What makes this kind of practical anti-war organizing possible is the understanding that people need jobs and that the money currently being spent on war would create far more jobs were it to be redirected toward meeting domestic needs, like education and health care.

“We’re the people who speak up when someone says, ‘let’s go protest at a defense plant,’ and ask, ‘what about the workers who are petrified they’ll lose their jobs?’” said Prokosch. “Let’s make contact and start developing a Plan B for that plant. The Pentagon budget is going to be cut. Our community needs to plan ahead.”

The Pentagon is already starting to tighten its fiscal belt. In fact, Secretary of Defense Chuck Hagel is taking a 14-day pay cut to be in solidarity with the hundreds of thousands of civilian employees who are forced to take unpaid furloughs.

The Associated Press reports that Hagel’s “blueprint calls for another round of domestic base closures, higher health care fees for retirees and their dependents, and a smaller pay raise for personnel.” While the United States maintains more than 1,000 military bases in over 130 countries, the Pentagon is placing the burden of cuts on people instead of the companies that manufacture weapons systems, like the much-criticized F-35 Joint Strike Fighter. At an average price tag of $137 million a piece, Lockheed Martin has made a killing on the $400 billion spent by the Pentagon on its most expensive weapons program. It is estimated that the total cost of building and maintaining the program is $1.5 trillion — more than the entire cost of the sequestration.

The exorbinant F-35 program was one of the targets on the Global Day of Action on Military Spending, which coincided with Tax Day in the United States and the release of the Stockholm International Peace Research Institute’s annual report on world military expenditures.

The American Friends Service Committee has been involved in antiwar work since its inception during World War I. The group is one of the key organizations developing resources to aid activists in pressuring Congress to drop the $8.5 billion the Pentagon hopes to spend on the F-35 in 2014.

“The conscious thing we’ve done,” said Mary Zerkel, an organizer with AFSC who has spent the better part of two decades working on economic justice issues and military spending, “is to say that cutting the military budget is a strategic step toward demilitarizing our foreign policy. But we also want to demilitarize our schools and our communities as well. We realize that cutting the military budget is a huge step — but it’s just a step.”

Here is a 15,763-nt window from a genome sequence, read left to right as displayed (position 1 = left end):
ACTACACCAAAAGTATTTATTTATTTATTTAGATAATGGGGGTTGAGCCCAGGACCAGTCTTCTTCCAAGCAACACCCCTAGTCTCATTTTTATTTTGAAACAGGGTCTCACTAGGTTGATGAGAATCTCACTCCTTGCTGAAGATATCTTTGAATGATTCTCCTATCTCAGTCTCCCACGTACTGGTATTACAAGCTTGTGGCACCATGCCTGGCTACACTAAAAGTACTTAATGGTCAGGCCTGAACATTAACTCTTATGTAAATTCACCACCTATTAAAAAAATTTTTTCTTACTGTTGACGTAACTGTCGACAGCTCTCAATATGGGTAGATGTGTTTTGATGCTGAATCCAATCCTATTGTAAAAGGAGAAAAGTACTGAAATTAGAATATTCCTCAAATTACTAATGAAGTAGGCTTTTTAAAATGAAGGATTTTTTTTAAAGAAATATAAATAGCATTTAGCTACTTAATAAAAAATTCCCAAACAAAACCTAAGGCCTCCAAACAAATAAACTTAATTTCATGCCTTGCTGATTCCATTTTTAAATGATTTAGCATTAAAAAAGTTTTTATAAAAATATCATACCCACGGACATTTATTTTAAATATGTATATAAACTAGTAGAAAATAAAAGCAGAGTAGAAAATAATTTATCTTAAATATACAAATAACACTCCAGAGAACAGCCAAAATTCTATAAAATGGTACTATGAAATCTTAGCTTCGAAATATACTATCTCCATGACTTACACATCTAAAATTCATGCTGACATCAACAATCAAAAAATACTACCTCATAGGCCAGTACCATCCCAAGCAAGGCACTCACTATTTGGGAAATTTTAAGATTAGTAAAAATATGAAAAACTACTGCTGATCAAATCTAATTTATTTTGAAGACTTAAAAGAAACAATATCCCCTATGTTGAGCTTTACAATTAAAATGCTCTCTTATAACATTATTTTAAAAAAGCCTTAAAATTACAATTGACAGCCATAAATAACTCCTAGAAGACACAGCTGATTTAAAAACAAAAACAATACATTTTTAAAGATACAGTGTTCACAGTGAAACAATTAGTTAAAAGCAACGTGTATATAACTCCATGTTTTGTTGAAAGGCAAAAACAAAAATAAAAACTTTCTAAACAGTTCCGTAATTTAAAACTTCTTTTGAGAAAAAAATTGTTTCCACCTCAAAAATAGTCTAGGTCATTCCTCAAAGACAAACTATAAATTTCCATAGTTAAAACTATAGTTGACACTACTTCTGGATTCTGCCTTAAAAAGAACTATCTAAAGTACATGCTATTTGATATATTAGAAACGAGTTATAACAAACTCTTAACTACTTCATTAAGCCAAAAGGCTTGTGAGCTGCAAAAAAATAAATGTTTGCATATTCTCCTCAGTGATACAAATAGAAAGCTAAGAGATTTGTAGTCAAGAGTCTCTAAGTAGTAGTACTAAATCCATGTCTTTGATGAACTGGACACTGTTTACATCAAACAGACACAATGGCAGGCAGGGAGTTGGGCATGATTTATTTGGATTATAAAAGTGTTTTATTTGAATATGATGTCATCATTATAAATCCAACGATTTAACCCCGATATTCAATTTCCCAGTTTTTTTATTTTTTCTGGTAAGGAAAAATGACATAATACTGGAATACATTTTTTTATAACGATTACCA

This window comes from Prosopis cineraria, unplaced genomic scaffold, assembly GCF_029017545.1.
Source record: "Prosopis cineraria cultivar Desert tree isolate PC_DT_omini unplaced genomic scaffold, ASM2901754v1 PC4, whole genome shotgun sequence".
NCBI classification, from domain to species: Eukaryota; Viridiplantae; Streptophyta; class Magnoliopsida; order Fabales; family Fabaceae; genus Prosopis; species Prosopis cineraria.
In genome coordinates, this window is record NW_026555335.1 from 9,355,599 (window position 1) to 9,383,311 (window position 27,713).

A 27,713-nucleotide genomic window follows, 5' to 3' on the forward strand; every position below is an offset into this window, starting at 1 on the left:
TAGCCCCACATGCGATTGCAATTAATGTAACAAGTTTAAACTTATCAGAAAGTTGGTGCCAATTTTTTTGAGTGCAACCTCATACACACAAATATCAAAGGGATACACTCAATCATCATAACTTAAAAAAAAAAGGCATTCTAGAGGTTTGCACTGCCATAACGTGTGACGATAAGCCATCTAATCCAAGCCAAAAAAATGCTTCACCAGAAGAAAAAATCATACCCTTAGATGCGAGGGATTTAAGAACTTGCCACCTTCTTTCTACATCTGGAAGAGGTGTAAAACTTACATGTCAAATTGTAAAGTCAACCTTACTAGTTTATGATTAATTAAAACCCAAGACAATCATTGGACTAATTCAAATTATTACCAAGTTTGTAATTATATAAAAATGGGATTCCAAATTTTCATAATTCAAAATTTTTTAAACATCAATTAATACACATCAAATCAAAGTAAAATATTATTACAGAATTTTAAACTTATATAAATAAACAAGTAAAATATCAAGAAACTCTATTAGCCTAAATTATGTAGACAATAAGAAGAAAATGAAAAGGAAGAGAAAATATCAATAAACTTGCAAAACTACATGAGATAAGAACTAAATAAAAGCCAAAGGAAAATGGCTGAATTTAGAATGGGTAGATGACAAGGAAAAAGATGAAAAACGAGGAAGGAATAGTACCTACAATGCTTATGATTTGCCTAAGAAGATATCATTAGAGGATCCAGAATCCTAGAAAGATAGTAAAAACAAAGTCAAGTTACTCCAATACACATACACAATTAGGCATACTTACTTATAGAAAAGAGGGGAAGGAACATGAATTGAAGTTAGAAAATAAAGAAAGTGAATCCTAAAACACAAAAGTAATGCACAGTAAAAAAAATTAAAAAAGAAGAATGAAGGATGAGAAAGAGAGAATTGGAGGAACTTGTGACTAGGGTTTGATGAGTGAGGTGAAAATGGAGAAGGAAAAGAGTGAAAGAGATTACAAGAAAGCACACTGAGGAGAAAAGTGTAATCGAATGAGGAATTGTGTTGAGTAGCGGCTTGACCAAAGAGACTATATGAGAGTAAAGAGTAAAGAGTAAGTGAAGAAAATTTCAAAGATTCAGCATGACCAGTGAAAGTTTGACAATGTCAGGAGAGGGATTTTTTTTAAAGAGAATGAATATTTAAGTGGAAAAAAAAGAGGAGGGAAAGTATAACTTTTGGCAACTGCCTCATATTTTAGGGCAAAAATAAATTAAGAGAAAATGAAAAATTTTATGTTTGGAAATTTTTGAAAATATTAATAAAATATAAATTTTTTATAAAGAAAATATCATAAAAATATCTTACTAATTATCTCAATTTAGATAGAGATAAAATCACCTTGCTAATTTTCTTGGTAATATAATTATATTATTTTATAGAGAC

Zerkel acknowledges that shutting down the F-35 program is low-hanging fruit that, quite likely, could be included in the 2014 NDAA bill to be authored in May. Still it would represent a significant victory for the merging peace and economic justice movements that have made funding humans needs — not the Pentagon — an attractive and realistic plausibility.

In April, Zerkel shepherded 65 youth from around the country to Washington, D.C., for leadership and lobby training, which was a part of the “If I Had a Trillion Dollars” youth film festival. A joint project between AFSC and the National Priorities Project, the festival is a powerful expression of what youth in the United States think the federal budget should prioritize.

The project’s goal, according to Zerkel, is “specifically aimed at bringing the voices of youth of color to the table in the budget debate. We hope to have a ripple effect by them bringing the issue of budget priorities and conversation about their videos to their families and community.”

In recent years, AFSC has made an effort not to silo its different initiatives. “We realized we couldn’t possibly [cut military spending] just as a bunch of white peace groups. We really need to work with other people, understand what their struggles are, and incorporate it into the way that we are moving forward,” Zerkel told Waging Nonviolence. In 2008, AFSC expanded from focusing solely on the human cost of war — which it had demonstrated with the Eyes Wide Open campaign — to include the economic cost of war.

But the historic peace groups are not the only organizations leading this new push to target military spending. Also joining in the campaign to ground the F-35 permanently is USAction — a coalition of unions and citizen advocacy groups. The coalition’s involvement in the movement against U.S. militarism marks another milestone in bridging the gap between anti-war activism and domestic economic justice initiatives. Past USAction campaigns have included voter registration drives and health care reform, while current organizing efforts are focused on securing a path to citizenship for immigrants and promoting the “Back to Work Budget.”

“We [approach] the issue from a bread-and-butter economic and taxpayer consumer perspective,” said USAction deputy program director Barbara Helmick. “We don’t just advocate reining in wasteful Pentagon spending because ethically it is the right thing to do. We advocate it because we simply have to stop paying for the things we can’t afford so that we can afford the things we need, like health care, good schools and retirement security.”